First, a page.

THE Strand bookstore, in downtown Bombay, prides itself on carrying the city's largest selection of English-language books. The cramped shop is stuffed with books from around the world, but one title is noticeably absent: Salman Rushdie's latest novel, ''The Moor's Last Sigh.''
''If it was available, I would have easily sold it,'' says Narayan Shambagh, the owner.
Afraid of offending local political leaders lampooned in the book, the Indian distributor of Rushdie's book has withheld it. In fact, the book is not available anywhere in Bombay, Rushdie's hometown, although the local government insists it has not banned it.
The controversy stems from Rushdie's depiction of a fictitious political leader who bears an uncanny resemblance to Bal Thackeray. Mr. Thackeray is leader of the far right-wing Shiv Sena party, which came to power earlier this year in the state of Maharashtra. The character, Raman Fielding, is portrayed as corrupt and self-serving.
''I find it objectionable, very humiliating...'' says Promod Navalkar, the state minister of culture. ''Character assassination of any political leader will not be tolerated,'' he says, but conceded that he has not actually read the book.
A spokesman for Rupa and Company, the Indian distributor, called the situation in Bombay ''volatile'' and said the company decided to ''play it safe'' and withhold the book.
''The Moor's Last Sigh'' is still available in New Delhi and several other Indian cities, but last week customs officials in Delhi confiscated a shipment, leading to confusion over its status.
Federal officials insist the book is not banned but say customs officials are allowed to confiscate shipments while they determine if the book should be banned. Meanwhile, some bookstores in New Delhi say they have not been able to obtain fresh copies of the book.
Rushdie was born in Bombay and lived there until he was 14 years old, when he emigrated to Britain. However, India remains a fertile source of inspiration for him. ''The Moor's Last Sigh,'' which chronicles several generations of an Indian family, is one of five books nominated for Britain's prestigious Booker Prize.
Most Indians have shown only sporadic public support for Rushdie, who is now a British citizen. At a demonstration last month in front of the Bombay offices of the book's Indian distributor, only 15 to 20 people showed up. Even those in Bombay who admire Rushdie's work believe he could have done a better job of camouflaging the jabs at Thackeray and his supporters. ''Rushdie personalized one or two chapters for no ... reason,'' says Shambagh. ''He could have taken up any topic in Bombay and done a wonderful job.''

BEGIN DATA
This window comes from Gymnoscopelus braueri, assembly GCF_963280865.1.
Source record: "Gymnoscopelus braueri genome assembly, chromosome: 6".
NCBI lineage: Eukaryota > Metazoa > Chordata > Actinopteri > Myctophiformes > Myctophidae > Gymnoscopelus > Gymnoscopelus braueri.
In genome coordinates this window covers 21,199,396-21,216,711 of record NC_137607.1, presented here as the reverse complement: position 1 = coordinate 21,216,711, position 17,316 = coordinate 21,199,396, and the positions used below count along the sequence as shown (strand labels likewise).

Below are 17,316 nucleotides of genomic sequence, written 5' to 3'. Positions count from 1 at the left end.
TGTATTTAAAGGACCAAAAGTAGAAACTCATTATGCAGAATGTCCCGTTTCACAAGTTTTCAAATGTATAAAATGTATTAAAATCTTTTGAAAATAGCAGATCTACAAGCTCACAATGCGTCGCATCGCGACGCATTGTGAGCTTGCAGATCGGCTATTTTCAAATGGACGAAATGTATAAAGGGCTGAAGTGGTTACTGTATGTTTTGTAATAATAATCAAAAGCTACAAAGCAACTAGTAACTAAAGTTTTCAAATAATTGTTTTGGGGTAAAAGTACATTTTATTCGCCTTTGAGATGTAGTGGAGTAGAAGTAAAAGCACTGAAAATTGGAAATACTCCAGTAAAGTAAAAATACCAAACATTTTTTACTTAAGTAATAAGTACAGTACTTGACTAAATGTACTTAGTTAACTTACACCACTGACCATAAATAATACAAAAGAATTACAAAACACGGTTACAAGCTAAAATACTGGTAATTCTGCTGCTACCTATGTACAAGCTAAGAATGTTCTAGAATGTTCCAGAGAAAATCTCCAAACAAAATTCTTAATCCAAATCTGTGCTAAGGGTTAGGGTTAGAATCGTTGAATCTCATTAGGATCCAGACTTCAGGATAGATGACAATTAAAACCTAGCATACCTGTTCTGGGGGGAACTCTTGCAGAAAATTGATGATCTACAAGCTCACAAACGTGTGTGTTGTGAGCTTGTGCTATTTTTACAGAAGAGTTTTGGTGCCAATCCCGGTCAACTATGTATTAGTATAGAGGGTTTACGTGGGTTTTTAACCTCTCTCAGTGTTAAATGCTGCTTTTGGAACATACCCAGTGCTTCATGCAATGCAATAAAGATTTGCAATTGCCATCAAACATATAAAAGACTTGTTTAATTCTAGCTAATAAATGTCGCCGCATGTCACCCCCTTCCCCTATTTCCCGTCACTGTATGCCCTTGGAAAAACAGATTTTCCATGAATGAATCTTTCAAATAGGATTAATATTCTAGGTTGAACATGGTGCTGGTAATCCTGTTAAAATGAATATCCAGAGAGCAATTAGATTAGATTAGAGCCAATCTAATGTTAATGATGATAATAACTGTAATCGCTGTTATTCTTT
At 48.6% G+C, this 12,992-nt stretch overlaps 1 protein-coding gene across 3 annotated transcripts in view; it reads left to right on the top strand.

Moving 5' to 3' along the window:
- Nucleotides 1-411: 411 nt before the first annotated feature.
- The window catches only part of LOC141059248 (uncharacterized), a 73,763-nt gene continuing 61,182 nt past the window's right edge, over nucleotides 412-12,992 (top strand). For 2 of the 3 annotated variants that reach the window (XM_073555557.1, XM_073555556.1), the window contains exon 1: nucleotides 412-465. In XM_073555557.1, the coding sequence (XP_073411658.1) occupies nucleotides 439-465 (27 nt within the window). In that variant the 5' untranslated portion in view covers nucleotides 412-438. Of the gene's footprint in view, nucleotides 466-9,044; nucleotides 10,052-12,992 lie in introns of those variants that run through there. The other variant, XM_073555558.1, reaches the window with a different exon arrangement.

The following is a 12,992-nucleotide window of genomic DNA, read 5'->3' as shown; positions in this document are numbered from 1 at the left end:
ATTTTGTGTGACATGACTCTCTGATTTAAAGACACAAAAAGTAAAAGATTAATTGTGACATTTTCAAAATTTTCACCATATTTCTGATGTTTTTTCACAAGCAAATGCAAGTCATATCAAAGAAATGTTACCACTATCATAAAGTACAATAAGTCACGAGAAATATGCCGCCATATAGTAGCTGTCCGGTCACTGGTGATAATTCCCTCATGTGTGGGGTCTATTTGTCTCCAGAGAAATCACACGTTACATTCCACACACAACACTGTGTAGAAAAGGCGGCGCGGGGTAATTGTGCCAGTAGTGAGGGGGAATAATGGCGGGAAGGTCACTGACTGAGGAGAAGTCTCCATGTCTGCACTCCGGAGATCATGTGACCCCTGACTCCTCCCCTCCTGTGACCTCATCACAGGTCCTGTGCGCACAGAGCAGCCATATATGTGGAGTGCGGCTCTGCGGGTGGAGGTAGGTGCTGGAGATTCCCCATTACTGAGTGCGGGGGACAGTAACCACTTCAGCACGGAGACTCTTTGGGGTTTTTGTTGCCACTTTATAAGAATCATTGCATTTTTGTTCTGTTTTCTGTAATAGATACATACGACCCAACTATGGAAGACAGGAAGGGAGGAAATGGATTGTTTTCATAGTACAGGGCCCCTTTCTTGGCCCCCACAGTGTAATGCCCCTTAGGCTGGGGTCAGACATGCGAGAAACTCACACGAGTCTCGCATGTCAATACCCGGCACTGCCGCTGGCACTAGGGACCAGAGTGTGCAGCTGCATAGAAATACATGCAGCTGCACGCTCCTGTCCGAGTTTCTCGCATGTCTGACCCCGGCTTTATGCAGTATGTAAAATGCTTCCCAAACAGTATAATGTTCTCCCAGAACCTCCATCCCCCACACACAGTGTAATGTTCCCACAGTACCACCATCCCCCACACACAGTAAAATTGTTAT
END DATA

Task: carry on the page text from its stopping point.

But Rushdie has staunchly defended his latest book. ''I think it is a perfectly proper function of people who care about India and write about it to express their misgivings and fears, and I have those misgivings and fears,'' he told the news magazine India Today. The Shiv Sena, he said, has overreacted.
India prides itself on having a free and uncensored press, but it was the first country to ban Rushdie's earlier novel, the ''Satanic Verses.'' Then-Premier Rajiv Gandhi was concerned the book might inflame Hindu-Muslim tensions. The book angered Muslims worldwide, and Rushdie remains under a death sentence imposed by the late Iranian leader Ayatollah Khomeni for alleged blasphemy against Islam.
Some see the effective banning of Rushdie's latest book as part of a pattern of censorship begun by the right-wing alliance that came to power in Bombay - traditionally India's freewheeling commercial capital.
''They [Shiv Sena] have instilled a climate of fear which I am ashamed to say we are bowing under,'' says Adil Jussawalla, a poet and former literary editor of the Times of India. Since the Shiv Sena has came to power, its critics say, some magazines have been banned as ''pornographic,'' as have ''vulgar'' advertisements for sanitary napkins.
But despite the cold reception the book has received in his hometown, Rushdie says he is still fond of the city. ''I was born in Bombay and even now going to Bombay is the only time when I have the feeling of coming home,'' he told India Today.